For Democratic incumbents seeking reelection, the decision-making process regarding the TikTok bill may require heightened caution. Mainstream election forecasting institutions such as Cook and Crystal Ball tend to predict Republican dominance in the 2024 Senate elections. Many commentators have openly voiced concerns that banning TikTok in an election year could spell political disaster for numerous Democrats, especially considering TikTok’s significance as a vital tool for attracting young voters, a demographic crucial to the Democratic Party’s electoral success.

Another factor worth considering is the performance of Senate Democrats on similar legislation. In the current Congress, there have been a total of 31 legislative activities involving the keyword “TikTok,” with 20 originating from the House of Representatives and only 11 from the Senate. Out of these, 24 were initiated by Republicans, while Democrats accounted for only seven. This suggests that Democrats in Congress have generally shown a more moderate stance toward TikTok compared to their Republican counterparts.

Historically, the role of the Senate has been to serve as a “brake” on the actions of the House of Representatives. According to the Senate’s self-history, the first U.S. president, George Washington, is reputed to have said “that the framers had created the Senate to ‘cool’ House legislation just as a saucer was used to cool hot tea.” In reality, statistics indicate that the Senate in this current Congress takes an average of 178 days to pass a bill. Therefore, considering the role of the Senate and the structure of this Congress, delaying the TikTok bill might indeed be the more likely choice for Democrats.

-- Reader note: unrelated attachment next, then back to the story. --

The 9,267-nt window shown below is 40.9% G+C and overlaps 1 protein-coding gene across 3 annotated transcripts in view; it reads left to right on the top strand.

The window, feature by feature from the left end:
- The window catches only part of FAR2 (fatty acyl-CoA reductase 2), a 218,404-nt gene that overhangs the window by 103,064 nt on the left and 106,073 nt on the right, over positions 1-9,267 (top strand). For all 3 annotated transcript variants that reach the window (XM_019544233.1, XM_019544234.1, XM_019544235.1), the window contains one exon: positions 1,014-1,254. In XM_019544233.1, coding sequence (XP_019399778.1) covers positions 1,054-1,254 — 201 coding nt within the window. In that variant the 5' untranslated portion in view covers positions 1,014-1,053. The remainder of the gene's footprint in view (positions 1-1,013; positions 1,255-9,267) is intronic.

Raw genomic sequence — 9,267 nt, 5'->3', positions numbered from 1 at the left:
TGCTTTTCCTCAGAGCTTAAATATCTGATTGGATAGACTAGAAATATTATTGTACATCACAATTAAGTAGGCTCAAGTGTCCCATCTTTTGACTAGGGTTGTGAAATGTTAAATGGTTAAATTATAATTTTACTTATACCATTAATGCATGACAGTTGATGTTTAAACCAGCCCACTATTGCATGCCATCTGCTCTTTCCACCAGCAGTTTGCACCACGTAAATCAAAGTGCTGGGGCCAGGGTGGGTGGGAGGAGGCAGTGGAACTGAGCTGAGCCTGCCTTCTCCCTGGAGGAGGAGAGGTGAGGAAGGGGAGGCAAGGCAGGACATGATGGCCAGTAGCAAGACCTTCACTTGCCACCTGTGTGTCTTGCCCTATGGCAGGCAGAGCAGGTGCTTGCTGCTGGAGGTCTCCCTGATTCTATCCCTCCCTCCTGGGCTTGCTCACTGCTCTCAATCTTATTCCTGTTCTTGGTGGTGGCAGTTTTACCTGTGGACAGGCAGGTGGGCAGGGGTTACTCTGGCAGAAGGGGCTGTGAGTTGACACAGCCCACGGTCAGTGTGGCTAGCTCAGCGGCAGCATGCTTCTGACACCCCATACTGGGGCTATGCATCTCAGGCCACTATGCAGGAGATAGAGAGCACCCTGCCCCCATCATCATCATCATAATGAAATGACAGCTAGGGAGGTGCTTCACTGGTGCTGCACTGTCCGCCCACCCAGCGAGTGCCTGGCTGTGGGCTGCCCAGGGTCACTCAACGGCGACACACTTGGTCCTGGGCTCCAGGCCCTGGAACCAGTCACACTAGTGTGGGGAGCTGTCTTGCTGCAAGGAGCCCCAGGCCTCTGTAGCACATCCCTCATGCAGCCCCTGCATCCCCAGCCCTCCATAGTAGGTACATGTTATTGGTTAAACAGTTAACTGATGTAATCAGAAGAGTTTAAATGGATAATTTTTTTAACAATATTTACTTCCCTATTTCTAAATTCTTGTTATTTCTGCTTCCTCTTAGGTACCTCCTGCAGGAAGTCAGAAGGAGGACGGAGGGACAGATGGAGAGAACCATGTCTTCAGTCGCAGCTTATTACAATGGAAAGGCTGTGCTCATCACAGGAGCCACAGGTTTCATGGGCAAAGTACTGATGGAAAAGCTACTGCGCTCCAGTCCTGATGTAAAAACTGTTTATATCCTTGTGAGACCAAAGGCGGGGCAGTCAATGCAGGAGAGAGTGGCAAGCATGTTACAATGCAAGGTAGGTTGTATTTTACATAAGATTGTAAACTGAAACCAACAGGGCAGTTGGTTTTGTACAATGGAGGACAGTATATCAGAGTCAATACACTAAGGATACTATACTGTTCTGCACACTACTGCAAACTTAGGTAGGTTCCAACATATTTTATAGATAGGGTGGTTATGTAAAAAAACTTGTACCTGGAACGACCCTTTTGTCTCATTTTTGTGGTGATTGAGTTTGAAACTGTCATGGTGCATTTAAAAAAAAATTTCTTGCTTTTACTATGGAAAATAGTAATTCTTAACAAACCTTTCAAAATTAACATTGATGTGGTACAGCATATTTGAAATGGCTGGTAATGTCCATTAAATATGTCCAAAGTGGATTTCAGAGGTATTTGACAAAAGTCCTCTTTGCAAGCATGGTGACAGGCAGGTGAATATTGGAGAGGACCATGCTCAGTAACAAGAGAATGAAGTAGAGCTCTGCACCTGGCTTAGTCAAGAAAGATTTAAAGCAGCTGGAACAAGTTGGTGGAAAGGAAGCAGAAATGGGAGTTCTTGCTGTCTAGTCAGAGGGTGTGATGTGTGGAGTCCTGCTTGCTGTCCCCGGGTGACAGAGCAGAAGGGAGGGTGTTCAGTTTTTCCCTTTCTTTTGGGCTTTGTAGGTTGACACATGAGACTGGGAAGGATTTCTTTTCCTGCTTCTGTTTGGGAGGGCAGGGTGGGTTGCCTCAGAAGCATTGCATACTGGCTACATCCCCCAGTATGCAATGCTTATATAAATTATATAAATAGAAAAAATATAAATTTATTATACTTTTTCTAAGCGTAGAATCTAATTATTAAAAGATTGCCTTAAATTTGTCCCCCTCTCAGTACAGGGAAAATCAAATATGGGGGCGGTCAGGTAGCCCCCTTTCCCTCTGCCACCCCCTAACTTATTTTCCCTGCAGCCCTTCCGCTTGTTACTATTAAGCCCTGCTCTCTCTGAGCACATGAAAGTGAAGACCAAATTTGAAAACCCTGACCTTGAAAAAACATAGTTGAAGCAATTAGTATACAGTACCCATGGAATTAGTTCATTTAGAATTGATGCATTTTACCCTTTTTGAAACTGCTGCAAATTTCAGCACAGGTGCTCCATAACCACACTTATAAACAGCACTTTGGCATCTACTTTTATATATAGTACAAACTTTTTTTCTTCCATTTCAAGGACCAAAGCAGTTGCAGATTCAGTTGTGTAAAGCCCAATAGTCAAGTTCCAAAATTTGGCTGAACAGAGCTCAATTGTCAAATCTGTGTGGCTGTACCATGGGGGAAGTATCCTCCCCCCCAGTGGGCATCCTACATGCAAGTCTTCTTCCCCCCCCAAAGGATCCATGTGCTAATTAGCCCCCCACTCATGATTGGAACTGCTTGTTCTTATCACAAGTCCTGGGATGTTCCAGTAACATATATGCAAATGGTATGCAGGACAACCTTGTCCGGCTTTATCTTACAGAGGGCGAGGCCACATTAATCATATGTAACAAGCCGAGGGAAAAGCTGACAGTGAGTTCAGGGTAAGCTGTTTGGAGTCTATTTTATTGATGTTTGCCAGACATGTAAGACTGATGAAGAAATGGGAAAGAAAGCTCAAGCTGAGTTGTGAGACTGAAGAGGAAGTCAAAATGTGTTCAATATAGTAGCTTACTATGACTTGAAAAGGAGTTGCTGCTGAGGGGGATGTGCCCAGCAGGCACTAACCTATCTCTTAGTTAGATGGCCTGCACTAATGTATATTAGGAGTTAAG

For Biden personally, there’s also no incentive to expedite the passage of this bill during an election year. First, considering the usage habits of young voters on TikTok and the support they showed for Democrats in the 2020 elections, Biden should avoid alienating this demographic. 62 percent of TikTok users fall within the 18-29 age bracket. Currently, Biden’s support among young people appears to be waning. A February poll conducted by Axios-Generation Lab revealed that among voters under 35 years old, Biden leads Trump by only a slim margin of 4 percentage points. However, young voters were crucial to Biden’s victory in the 2020 election. 

Another troubling development is that recent polls in March have shown Biden trailing behind Trump in key states such as Michigan, Pennsylvania, and Georgia. In such a precarious electoral landscape, the Biden administration particularly needs to avoid the actual removal of TikTok during an election year. Such a scenario could introduce unforeseeable risks to the campaign. 

For Biden, a better approach would be to engage in thorough negotiations with congressional Democrats regarding the details and timeline for the TikTok bill. Efforts should also be made to urge the National Security Council, the Department of Justice, and the Department of the Treasury to play an active role. This would involve demanding stricter scrutiny for foreign social media platforms, including TikTok, to demonstrate prudence in national security affairs, while also resulting in delaying the final passage of the bill – potentially deferring any backlash until after the election.

Given the unique context of the 2024 election, Democrats in Congress and Biden appear inclined to prolong the handling of TikTok. However, amid pressure from Republicans and the ever-changing political landscape, the fate of TikTok remains highly uncertain.